I started rummaging through my pile of parts from disassembling monitors, etc. and found a pile of film caps. They're nothing special, I'm sure, but they are films. So I snagged a couple of .1uF and added them to the non-polarized lytics. This yielded better defenition in the highs and helped remove some of the harshness as the highs seemed to be on the attack most of the time, causing listening fatigue pretty quickly. Now, still at the same volume mind you, you could listen and the highs seemed more tame and didn't hurt my ears, even though it was loud. So then I decided to just chuck the lytics altogether and see what happened. It sounds cleaner without the lytics! I thought doing this would cause me to lose low end because the lytics were a large 10uF, but it sounds better... the low end actually sounds more defined and some of the tones now sound more like an actual instrument instead of some blurry, droning bass tone. lol!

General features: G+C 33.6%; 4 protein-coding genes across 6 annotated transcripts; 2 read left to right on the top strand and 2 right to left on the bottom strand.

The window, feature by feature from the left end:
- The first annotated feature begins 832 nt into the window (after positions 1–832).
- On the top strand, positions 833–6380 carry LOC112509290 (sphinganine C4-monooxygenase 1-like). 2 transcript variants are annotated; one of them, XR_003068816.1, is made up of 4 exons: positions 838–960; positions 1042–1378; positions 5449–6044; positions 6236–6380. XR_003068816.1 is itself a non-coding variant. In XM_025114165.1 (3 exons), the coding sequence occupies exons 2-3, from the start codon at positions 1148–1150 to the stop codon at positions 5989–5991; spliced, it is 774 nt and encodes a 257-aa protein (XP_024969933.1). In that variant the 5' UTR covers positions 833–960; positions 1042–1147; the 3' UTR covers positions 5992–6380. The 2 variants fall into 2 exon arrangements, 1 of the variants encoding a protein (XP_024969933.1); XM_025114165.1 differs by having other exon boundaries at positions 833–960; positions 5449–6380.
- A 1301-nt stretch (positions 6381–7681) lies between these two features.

Films don't age the same as electrolytics, but these were pulled from an old monitor, which we know gets hot inside. I'm hyped about putting some quality films in here. Oh, I also went in and bypassed three of the four bypass caps at the bottom of the card, which at the moment are 47uF, but were originally 100uF, and which I had changed to 1000uF at one point lol, but I bypassed them with .01uF or 10,000pF films which seemed to make the sound blacker.(meaning silence is quieter, less of that slight hiss in the background)